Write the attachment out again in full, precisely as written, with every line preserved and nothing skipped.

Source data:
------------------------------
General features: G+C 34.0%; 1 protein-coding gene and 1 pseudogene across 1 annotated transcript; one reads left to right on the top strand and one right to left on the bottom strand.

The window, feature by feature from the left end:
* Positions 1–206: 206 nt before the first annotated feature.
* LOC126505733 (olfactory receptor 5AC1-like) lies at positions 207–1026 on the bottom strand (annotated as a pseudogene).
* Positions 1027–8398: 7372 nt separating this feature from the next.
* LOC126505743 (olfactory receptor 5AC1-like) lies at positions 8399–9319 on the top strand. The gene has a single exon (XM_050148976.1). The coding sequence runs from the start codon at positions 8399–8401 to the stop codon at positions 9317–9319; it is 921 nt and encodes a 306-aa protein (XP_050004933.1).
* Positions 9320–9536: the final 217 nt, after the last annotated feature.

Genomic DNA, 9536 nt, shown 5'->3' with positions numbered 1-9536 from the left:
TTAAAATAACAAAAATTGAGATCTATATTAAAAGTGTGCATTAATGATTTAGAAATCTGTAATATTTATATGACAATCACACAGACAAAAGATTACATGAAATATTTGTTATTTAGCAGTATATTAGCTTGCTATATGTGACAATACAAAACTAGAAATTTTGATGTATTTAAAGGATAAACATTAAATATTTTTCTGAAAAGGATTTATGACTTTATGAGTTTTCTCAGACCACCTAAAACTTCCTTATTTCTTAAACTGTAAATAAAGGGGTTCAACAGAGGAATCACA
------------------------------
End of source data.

General features: G+C 34.0%; 1 protein-coding gene and 1 pseudogene across 1 annotated transcript; one reads left to right on the top strand and one right to left on the bottom strand.

The window, feature by feature from the left end:
* Positions 1–206: 206 nt before the first annotated feature.
* LOC126505733 (olfactory receptor 5AC1-like) lies at positions 207–1026 on the bottom strand (annotated as a pseudogene).
* Positions 1027–8398: 7372 nt separating this feature from the next.
* LOC126505743 (olfactory receptor 5AC1-like) lies at positions 8399–9319 on the top strand. The gene has a single exon (XM_050148976.1). The coding sequence runs from the start codon at positions 8399–8401 to the stop codon at positions 9317–9319; it is 921 nt and encodes a 306-aa protein (XP_050004933.1).
* Positions 9320–9536: the final 217 nt, after the last annotated feature.

Genomic DNA, 9536 nt, shown 5'->3' with positions numbered 1-9536 from the left:
TTAAAATAACAAAAATTGAGATCTATATTAAAAGTGTGCATTAATGATTTAGAAATCTGTAATATTTATATGACAATCACACAGACAAAAGATTACATGAAATATTTGTTATTTAGCAGTATATTAGCTTGCTATATGTGACAATACAAAACTAGAAATTTTGATGTATTTAAAGGATAAACATTAAATATTTTTCTGAAAAGGATTTATGACTTTATGAGTTTTCTCAGACCACCTAAAACTTCCTTATTTCTTAAACTGTAAATAAAGGGGTTCAACAGAGGAATCACA